This article first appears on Blomberg
In May 2021, about 100 employees of an unnamed phone company received an unsolicited text message, according to court records.
The sender, who isn’t named, had an offer: In exchange for cash, would the staffers leverage their access to the phone company’s internal systems to help them hijack customer phone numbers?
Some of employees informed higher-ups about the texts, and eventually the FBI’s Newark field office became aware. But one employee who received the messages, Corrine Little, allegedly didn’t tell her bosses. In fact, over a 13-day period, Little communicated with phone numbers associated with the scammer, known as a SIM swapper, at least 53 times, according to the Justice Department.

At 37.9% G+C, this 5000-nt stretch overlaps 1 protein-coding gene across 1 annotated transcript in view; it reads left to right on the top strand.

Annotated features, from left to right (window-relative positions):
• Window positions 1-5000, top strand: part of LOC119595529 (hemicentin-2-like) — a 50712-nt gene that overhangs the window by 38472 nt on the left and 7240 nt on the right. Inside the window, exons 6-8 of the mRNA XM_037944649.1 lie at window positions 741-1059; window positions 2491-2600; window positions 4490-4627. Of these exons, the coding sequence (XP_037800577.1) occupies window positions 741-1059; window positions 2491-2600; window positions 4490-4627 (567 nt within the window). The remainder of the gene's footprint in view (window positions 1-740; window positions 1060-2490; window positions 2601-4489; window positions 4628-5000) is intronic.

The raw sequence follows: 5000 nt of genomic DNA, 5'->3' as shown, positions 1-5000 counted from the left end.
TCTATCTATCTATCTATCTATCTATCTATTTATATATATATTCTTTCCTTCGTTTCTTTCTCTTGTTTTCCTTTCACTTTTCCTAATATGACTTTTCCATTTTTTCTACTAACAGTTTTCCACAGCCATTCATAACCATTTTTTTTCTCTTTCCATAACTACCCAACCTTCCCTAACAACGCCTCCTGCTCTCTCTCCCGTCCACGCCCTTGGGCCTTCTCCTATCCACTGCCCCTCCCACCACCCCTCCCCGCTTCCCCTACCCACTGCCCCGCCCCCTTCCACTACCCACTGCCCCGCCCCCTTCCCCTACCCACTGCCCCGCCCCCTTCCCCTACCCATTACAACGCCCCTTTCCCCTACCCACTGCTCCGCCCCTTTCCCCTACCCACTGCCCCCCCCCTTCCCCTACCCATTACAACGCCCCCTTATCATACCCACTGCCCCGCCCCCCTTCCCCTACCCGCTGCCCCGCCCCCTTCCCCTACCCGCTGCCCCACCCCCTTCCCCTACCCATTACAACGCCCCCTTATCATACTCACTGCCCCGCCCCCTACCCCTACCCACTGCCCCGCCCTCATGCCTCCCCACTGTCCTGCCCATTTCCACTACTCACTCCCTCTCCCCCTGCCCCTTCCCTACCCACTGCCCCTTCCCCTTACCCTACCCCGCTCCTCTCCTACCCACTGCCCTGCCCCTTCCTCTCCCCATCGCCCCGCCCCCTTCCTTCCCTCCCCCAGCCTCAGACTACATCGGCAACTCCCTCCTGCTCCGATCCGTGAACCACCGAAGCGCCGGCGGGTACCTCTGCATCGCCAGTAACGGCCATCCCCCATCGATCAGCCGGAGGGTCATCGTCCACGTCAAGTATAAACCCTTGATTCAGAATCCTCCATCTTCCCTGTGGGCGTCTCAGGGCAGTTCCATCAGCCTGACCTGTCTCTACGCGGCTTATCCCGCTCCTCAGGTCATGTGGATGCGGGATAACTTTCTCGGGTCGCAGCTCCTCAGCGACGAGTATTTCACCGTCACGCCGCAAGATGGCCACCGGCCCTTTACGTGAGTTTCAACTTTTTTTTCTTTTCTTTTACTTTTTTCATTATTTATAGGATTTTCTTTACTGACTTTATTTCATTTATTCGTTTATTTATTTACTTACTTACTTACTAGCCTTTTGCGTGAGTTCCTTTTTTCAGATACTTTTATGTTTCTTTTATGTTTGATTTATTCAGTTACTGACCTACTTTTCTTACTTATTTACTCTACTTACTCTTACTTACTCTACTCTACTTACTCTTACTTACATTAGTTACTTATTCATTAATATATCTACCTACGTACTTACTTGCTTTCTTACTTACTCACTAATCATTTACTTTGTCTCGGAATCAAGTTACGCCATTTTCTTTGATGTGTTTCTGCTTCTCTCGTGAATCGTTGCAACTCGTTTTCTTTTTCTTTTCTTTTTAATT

The phone company audited Little’s activity to find she conducted multiple authorized SIM swaps, a process where a phone number is transferred to a new phone without the owner’s knowledge or consent, according to court records. In an interview with the FBI, Little denied performing the SIM swaps, but said she received multiple $600 payments from the unknown texter via CashApp, records show.